Researchers at the University of Oxford conducted a series of immunisation studies comparing the immunogenicity in mice of several potential vaccine delivery systems (recombinant particles, peptides, plasmid DNA, numerous adjuvants and recombinant vectors such as recombinant BCG, Salmonella, adenovirus, MVA and attenuated fowlpox), encoding malaria epitopes and antigens (Gilbert et al., 1999; Plebanski et al., 1998; Schneider et al., 1998). Only modest levels of T-cell immunogenicity, as measured by ex vivo γ-IFN ELISPOT, were induced by most of these approaches, which did not protect against sporozoite challenge. Repeated administration of the same antigen delivery system (homologous boosting) did not enhance CD8+ T-cell induction or protection (Schneider et al., 1998). However, a priming immunisation with either Ty-virus like particles encoding a major CD8 T-cell epitope (Gilbert et al., 1997) or plasmid DNA encoding the entire P. berghei circumsporozoite antigen followed by a boosting immunisation with recombinant MVA carrying the same antigen, induced a five- to tenfold higher level of CD8+ T-cells compared to either the DNA or the recombinant MVA vector alone in homologous regimens (Fig. 1). This greater T-cell response was associated with an increase of observed efficacy against P. berghei sporozoite challenge from 0-20% to 80-100% (Table 1). Administering both DNA and MVA together failed to produce this enhancement, with a minimum interval between the immunisations of 9 days required. The US Naval Medical Research group has reported similar enhanced T-cell induction and protection against P. yoelii malaria with DNA prime followed by NYVAC as the boosting immunisation (Sedegah et al., 1998).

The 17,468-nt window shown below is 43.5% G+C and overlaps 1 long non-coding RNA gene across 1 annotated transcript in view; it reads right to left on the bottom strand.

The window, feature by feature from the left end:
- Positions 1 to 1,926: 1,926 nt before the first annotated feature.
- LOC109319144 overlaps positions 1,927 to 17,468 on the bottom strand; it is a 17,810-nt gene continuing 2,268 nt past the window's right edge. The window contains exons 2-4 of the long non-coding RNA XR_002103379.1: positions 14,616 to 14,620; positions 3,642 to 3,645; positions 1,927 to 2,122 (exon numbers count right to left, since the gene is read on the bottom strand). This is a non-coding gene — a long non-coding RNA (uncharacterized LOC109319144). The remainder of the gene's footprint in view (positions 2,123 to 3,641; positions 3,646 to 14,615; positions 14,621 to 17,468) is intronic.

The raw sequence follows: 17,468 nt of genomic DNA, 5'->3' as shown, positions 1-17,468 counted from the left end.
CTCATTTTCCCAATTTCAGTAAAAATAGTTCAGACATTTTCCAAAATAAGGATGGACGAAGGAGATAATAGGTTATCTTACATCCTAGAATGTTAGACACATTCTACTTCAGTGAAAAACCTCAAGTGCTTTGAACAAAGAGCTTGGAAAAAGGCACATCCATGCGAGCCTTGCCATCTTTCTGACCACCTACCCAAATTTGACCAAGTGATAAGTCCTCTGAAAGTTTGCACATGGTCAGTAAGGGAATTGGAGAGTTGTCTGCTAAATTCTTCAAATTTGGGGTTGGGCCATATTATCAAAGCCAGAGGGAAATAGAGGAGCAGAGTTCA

These studies underlined the importance of immunisation order, as priming with the MVA vector and boosting with the DNA vaccine resulted in no improvement in immunogenicity or protection over MVA alone. The route of inoculation for the MVA vector was shown to be a factor, with intravenous and intradermal significantly better than intramuscular, subcutaneous or intraperitoneal delivery. Additionally the boosting ability of the two non-replicating vaccinia recombinant viruses MVA and NYVAC were compared the replication-competent WR (Western Reserve) strain, when delivered after the DNA vaccine. Interestingly, high levels of protection were only seen when boosting with the non-replicating poxviruses. Further murine studies in Oxford demonstrated enhanced immunogenicity and protection using Ty-virus-like particles followed by MVA boosting (Gilbert et al., 1997; Plebanski et al., 1998), and recently even better protection with recombinant adenovirus priming followed by MVA boosting (Gilbert et al., 2002). Importantly, the latter study demonstrated that a non-replicating adenovirus vector could boost efficiently as well as acting as a strong priming vaccine vector. The induced T-cell responses have been shown to persist to some extent. In the DNA-MVA prime-boost regimen in mice, protective efficacy against P. berghei fell from 100% at 14 days post MVA to 60% at day 150 (J. Schneider, personal communication). Durability of protection was characterised in more detail for prime-boost regimens in the P. yoelii model, with a drop in efficacy from 70-100% at 20 weeks to 30-40% at 28 weeks (Sedegah et al., 2002).